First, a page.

India's Gandhi channels namesake in 'long march'

India's Gandhi channels namesake in 'long march'

Rahul Gandhi is set to begin a "long march" across India as he tries to halt the seemingly inexorable slow decline of his once-mighty Congress party
Rahul Gandhi is set to begin a "long march" across India as he tries to halt the seemingly inexorable slow decline of his once-mighty Congress party. Photo: Arun SANKAR / AFP
Source: AFP

Emulating Indian independence hero Mahatma Gandhi, Rahul Gandhi was set Wednesday to begin a "long march" seeking to halt the seemingly inexorable slow decline of his once-mighty Congress party.

The Grand Old Party, which governed for decades after India's 1947 independence from Britain, is a shadow of its former self, discredited and crushed under the electoral juggernaut of Prime Minister Narendra Modi's Hindu nationalist Bharatiya Janata Party (BJP).

The BJP thrashed Congress at the last two elections, with Modi deriding Gandhi -- descended not from the Mahatma but from India's first prime minister Jawaharlal Nehru -- as an out-of-touch pampered princeling and playboy.

Before setting off on the trek Gandhi prayed at a monument in Sriperumbudur in the southern state of Tamil Nadu where in 1991 his father Rajiv Gandhi was assassinated -- like his grandmother Indira seven years earlier.

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"I lost my father to the politics of hate and division. I will not lose my beloved country to it too," Gandhi, 52, said on Twitter.

He then headed to the southernmost tip of India, before traversing the nation, covering 3,500 kilometres (2,175 miles) across 150 days and ending in Kashmir -- although it was unclear if he will actually walk all the way.

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The aim, he said, is to highlight rampant unemployment, soaring inflation and growing polarisation between majority Hindus and religious minorities like Muslims under Modi, 71.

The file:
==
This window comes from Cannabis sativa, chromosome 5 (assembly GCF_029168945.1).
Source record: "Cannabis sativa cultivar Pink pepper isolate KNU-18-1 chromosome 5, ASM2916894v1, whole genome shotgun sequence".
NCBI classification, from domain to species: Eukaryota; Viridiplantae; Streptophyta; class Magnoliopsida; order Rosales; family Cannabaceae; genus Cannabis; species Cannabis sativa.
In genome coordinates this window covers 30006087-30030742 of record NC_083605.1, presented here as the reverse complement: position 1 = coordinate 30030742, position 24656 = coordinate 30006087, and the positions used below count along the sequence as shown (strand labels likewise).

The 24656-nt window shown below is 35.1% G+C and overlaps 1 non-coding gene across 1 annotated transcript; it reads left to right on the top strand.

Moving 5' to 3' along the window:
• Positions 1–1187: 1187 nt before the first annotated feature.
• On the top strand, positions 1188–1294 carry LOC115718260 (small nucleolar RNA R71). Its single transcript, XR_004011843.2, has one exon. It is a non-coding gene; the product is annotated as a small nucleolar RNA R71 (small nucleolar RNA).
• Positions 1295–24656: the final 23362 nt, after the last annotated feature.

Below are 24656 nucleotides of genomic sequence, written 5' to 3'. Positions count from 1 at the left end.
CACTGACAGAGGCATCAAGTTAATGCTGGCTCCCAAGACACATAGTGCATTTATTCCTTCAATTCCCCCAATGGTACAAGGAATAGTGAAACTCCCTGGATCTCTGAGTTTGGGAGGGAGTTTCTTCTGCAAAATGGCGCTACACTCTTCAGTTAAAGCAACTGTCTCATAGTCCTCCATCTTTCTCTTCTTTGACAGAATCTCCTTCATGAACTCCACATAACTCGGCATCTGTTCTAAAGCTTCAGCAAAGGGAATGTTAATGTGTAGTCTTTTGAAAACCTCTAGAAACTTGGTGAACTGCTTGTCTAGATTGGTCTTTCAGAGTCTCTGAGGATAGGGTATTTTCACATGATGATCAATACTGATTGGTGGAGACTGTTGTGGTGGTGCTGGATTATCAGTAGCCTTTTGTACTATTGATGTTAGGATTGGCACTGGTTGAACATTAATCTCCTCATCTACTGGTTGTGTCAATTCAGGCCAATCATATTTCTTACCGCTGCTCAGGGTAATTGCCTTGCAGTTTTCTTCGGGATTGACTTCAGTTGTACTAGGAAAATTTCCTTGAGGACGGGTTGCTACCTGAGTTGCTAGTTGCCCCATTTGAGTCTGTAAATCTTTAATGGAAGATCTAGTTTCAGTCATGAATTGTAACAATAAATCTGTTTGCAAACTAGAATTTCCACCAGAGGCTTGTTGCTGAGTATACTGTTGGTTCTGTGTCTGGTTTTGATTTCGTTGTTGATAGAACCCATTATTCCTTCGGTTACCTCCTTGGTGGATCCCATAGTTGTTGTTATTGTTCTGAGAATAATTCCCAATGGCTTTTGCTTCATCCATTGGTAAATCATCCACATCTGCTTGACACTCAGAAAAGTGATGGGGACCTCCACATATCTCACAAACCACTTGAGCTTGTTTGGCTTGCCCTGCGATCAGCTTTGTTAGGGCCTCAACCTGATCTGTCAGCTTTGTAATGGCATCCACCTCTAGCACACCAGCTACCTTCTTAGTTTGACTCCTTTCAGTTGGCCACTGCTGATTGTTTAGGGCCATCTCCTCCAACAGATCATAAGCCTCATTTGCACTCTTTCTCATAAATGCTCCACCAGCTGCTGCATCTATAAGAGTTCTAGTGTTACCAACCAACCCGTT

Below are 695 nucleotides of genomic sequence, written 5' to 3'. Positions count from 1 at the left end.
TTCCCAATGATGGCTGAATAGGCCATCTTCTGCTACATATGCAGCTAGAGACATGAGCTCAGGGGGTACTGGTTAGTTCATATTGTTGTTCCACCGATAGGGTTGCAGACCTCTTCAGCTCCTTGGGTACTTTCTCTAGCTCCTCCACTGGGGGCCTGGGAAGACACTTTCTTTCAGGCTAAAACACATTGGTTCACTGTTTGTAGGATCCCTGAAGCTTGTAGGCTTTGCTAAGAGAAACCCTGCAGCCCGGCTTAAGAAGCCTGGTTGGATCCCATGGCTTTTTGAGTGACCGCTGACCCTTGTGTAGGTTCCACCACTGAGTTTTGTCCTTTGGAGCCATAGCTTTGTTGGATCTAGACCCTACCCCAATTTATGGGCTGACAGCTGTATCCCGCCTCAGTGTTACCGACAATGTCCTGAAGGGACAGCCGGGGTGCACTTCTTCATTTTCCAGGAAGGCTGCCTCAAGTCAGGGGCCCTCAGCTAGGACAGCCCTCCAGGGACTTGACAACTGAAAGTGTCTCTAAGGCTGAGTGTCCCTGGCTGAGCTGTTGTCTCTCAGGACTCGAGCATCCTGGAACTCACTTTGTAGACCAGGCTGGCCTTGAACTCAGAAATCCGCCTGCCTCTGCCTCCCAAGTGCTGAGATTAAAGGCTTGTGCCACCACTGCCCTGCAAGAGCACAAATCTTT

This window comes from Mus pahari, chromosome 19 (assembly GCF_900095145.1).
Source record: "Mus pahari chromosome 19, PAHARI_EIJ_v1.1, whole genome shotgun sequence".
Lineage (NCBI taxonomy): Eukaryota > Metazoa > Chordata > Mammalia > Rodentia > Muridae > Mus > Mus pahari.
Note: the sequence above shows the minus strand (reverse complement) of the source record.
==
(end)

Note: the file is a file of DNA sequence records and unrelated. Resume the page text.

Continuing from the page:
"I want to ask you whether price rises or hatred strengthens the country... Narendra Modi and the BJP are weakening the country," Rahul told a rally in New Delhi on Sunday ahead of the mega march.

"The Congress party, on the other hand, unites the country. We erase hatred and when hatred is erased, the country moves faster."

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Reluctant leader

Mahatma Gandhi famously trekked some 380 kilometres (240 miles) in 1930 to protest a salt tariff imposed by British rulers, in a seminal moment in the independence struggle.

But Rahul, dubbed an "empty suit" in leaked 2005 US diplomatic cables, is seen as a reluctant leader despite being the great-grandson, grandson and son of three past premiers of the world's biggest democracy.

Gandhi quit as party president after the 2019 election debacle and was replaced on an interim basis by his mother Sonia Gandhi, 75, widow of Rajiv.

If he returns as president, which remains unclear, he faces a huge battle to revive the party, in power in just two out of 28 states and in coalition in four others.

Analysts say Congress lacks Modi's common touch and is missing a counter-narrative to the BJP's politics which is infused with a heavy dose of "Hindutva" -- an ideology that believes in making India an exclusive Hindu state.

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The march "is not a gimmick. Rahul Gandhi sincerely believes in religious harmony. But the people are not interested. So, it will fail," said political analyst Parsa Venkateshwar Rao Junior.

"Rahul and Congress would have to work hard on the ground, find out the problems people are facing in different parts of the country," he told AFP.

"(The people) need someone to voice their dissatisfaction."

Source: AFP

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